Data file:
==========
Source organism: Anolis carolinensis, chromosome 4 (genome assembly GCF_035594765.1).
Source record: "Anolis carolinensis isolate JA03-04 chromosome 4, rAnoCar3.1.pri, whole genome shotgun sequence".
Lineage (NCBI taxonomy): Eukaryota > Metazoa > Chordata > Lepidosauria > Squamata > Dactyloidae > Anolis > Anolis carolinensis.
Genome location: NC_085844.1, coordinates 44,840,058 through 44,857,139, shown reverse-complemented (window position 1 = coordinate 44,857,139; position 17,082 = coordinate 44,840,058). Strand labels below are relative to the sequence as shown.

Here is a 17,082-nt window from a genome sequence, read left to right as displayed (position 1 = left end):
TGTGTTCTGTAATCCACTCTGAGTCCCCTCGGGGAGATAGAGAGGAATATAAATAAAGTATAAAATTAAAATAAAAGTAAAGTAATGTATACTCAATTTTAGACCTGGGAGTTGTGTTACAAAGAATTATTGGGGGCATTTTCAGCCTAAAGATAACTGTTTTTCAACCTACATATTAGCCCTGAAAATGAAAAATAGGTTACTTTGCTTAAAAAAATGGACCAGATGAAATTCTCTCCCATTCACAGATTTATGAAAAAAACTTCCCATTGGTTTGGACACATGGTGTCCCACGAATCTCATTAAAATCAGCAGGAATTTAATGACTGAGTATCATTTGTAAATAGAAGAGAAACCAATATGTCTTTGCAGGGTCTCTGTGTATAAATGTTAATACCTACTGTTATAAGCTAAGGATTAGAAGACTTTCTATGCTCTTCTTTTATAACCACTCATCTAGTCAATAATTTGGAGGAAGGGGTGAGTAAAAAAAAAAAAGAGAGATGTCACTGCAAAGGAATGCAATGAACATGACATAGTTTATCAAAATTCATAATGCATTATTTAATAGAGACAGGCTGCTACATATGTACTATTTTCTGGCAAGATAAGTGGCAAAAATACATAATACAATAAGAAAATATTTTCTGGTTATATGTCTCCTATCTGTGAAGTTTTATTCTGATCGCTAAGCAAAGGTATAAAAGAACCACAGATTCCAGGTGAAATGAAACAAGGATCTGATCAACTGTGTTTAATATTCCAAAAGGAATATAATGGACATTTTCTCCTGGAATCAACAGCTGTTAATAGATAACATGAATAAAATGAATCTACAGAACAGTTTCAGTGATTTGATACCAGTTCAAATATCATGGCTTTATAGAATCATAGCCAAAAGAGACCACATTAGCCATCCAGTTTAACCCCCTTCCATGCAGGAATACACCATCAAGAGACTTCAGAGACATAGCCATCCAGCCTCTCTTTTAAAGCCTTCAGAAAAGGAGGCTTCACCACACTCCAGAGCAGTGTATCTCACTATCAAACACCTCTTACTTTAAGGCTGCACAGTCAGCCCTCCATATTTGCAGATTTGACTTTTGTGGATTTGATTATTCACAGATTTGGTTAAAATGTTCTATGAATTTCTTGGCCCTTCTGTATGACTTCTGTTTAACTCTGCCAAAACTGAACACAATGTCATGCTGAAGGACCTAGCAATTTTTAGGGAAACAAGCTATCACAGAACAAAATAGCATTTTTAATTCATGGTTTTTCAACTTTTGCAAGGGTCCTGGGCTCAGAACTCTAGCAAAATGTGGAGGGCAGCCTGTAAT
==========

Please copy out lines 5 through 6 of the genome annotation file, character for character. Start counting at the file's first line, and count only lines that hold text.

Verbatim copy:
Here is a 17,082-nt window from a genome sequence, read left to right as displayed (position 1 = left end):
TGTGTTCTGTAATCCACTCTGAGTCCCCTCGGGGAGATAGAGAGGAATATAAATAAAGTATAAAATTAAAATAAAAGTAAAGTAATGTATACTCAATTTTAGACCTGGGAGTTGTGTTACAAAGAATTATTGGGGGCATTTTCAGCCTAAAGATAACTGTTTTTCAACCTACATATTAGCCCTGAAAATGAAAAATAGGTTACTTTGCTTAAAAAAATGGACCAGATGAAATTCTCTCCCATTCACAGATTTATGAAAAAAACTTCCCATTGGTTTGGACACATGGTGTCCCACGAATCTCATTAAAATCAGCAGGAATTTAATGACTGAGTATCATTTGTAAATAGAAGAGAAACCAATATGTCTTTGCAGGGTCTCTGTGTATAAATGTTAATACCTACTGTTATAAGCTAAGGATTAGAAGACTTTCTATGCTCTTCTTTTATAACCACTCATCTAGTCAATAATTTGGAGGAAGGGGTGAGTAAAAAAAAAAAAGAGAGATGTCACTGCAAAGGAATGCAATGAACATGACATAGTTTATCAAAATTCATAATGCATTATTTAATAGAGACAGGCTGCTACATATGTACTATTTTCTGGCAAGATAAGTGGCAAAAATACATAATACAATAAGAAAATATTTTCTGGTTATATGTCTCCTATCTGTGAAGTTTTATTCTGATCGCTAAGCAAAGGTATAAAAGAACCACAGATTCCAGGTGAAATGAAACAAGGATCTGATCAACTGTGTTTAATATTCCAAAAGGAATATAATGGACATTTTCTCCTGGAATCAACAGCTGTTAATAGATAACATGAATAAAATGAATCTACAGAACAGTTTCAGTGATTTGATACCAGTTCAAATATCATGGCTTTATAGAATCATAGCCAAAAGAGACCACATTAGCCATCCAGTTTAACCCCCTTCCATGCAGGAATACACCATCAAGAGACTTCAGAGACATAGCCATCCAGCCTCTCTTTTAAAGCCTTCAGAAAAGGAGGCTTCACCACACTCCAGAGCAGTGTATCTCACTATCAAACACCTCTTACTTTAAGGCTGCACAGTCAGCCCTCCATATTTGCAGATTTGACTTTTGTGGATTTGATTATTCACAGATTTGGTTAAAATGTTCTATGAATTTCTTGGCCCTTCTGTATGACTTCTGTTTAACTCTGCCAAAACTGAACACAATGTCATGCTGAAGGACCTAGCAATTTTTAGGGAAACAAGCTATCACAGAACAAAATAGCATTTTTAATTCATGGTTTTTCAACTTTTGCAAGGGTCCTGGGCTCAGAACTCTAGCAAAATGTGGAGGGCAGCCTGTAAT